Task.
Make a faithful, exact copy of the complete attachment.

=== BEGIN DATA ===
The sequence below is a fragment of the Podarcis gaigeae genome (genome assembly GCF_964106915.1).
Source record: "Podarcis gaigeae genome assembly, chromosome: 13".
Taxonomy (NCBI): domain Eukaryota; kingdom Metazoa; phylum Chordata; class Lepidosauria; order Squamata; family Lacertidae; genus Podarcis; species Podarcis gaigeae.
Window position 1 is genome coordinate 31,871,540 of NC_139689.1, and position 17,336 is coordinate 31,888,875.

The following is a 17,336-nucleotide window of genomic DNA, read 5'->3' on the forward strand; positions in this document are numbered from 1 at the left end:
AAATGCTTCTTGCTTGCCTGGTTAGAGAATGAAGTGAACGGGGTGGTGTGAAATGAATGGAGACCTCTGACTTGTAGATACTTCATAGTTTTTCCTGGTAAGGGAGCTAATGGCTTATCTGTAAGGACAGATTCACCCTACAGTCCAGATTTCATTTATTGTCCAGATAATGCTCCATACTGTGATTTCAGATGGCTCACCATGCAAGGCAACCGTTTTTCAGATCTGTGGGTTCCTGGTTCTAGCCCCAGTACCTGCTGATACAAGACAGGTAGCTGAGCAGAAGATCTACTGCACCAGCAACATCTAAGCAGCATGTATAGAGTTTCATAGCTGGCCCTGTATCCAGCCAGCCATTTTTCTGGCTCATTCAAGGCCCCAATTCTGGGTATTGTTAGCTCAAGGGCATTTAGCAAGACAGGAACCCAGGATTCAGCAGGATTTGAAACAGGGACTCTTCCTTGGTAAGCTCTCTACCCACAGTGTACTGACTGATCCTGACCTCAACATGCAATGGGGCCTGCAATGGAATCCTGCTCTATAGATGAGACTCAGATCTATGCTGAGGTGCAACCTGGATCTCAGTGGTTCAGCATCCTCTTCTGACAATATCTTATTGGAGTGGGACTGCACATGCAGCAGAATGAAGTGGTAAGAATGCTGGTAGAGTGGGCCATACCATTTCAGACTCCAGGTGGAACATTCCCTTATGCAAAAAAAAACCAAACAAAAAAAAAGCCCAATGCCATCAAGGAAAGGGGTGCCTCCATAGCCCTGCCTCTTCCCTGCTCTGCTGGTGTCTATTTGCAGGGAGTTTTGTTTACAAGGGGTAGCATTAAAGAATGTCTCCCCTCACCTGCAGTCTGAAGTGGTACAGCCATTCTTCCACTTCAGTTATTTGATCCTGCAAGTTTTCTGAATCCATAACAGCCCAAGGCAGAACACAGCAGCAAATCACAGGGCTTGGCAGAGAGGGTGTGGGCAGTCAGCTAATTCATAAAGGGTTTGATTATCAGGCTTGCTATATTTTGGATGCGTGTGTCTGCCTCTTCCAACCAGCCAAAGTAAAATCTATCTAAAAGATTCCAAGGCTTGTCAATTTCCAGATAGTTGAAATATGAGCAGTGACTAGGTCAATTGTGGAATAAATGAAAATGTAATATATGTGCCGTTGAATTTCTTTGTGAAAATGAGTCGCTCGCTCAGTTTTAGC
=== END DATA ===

The sequence below is a fragment of the Podarcis gaigeae genome (genome assembly GCF_964106915.1).
Source record: "Podarcis gaigeae genome assembly, chromosome: 13".
Taxonomy (NCBI): domain Eukaryota; kingdom Metazoa; phylum Chordata; class Lepidosauria; order Squamata; family Lacertidae; genus Podarcis; species Podarcis gaigeae.
Window position 1 is genome coordinate 31,871,540 of NC_139689.1, and position 17,336 is coordinate 31,888,875.

The following is a 17,336-nucleotide window of genomic DNA, read 5'->3' on the forward strand; positions in this document are numbered from 1 at the left end:
AAATGCTTCTTGCTTGCCTGGTTAGAGAATGAAGTGAACGGGGTGGTGTGAAATGAATGGAGACCTCTGACTTGTAGATACTTCATAGTTTTTCCTGGTAAGGGAGCTAATGGCTTATCTGTAAGGACAGATTCACCCTACAGTCCAGATTTCATTTATTGTCCAGATAATGCTCCATACTGTGATTTCAGATGGCTCACCATGCAAGGCAACCGTTTTTCAGATCTGTGGGTTCCTGGTTCTAGCCCCAGTACCTGCTGATACAAGACAGGTAGCTGAGCAGAAGATCTACTGCACCAGCAACATCTAAGCAGCATGTATAGAGTTTCATAGCTGGCCCTGTATCCAGCCAGCCATTTTTCTGGCTCATTCAAGGCCCCAATTCTGGGTATTGTTAGCTCAAGGGCATTTAGCAAGACAGGAACCCAGGATTCAGCAGGATTTGAAACAGGGACTCTTCCTTGGTAAGCTCTCTACCCACAGTGTACTGACTGATCCTGACCTCAACATGCAATGGGGCCTGCAATGGAATCCTGCTCTATAGATGAGACTCAGATCTATGCTGAGGTGCAACCTGGATCTCAGTGGTTCAGCATCCTCTTCTGACAATATCTTATTGGAGTGGGACTGCACATGCAGCAGAATGAAGTGGTAAGAATGCTGGTAGAGTGGGCCATACCATTTCAGACTCCAGGTGGAACATTCCCTTATGCAAAAAAAAACCAAACAAAAAAAAAGCCCAATGCCATCAAGGAAAGGGGTGCCTCCATAGCCCTGCCTCTTCCCTGCTCTGCTGGTGTCTATTTGCAGGGAGTTTTGTTTACAAGGGGTAGCATTAAAGAATGTCTCCCCTCACCTGCAGTCTGAAGTGGTACAGCCATTCTTCCACTTCAGTTATTTGATCCTGCAAGTTTTCTGAATCCATAACAGCCCAAGGCAGAACACAGCAGCAAATCACAGGGCTTGGCAGAGAGGGTGTGGGCAGTCAGCTAATTCATAAAGGGTTTGATTATCAGGCTTGCTATATTTTGGATGCGTGTGTCTGCCTCTTCCAACCAGCCAAAGTAAAATCTATCTAAAAGATTCCAAGGCTTGTCAATTTCCAGATAGTTGAAATATGAGCAGTGACTAGGTCAATTGTGGAATAAATGAAAATGTAATATATGTGCCGTTGAATTTCTTTGTGAAAATGAGTCGCTCGCTCAGTTTTAGC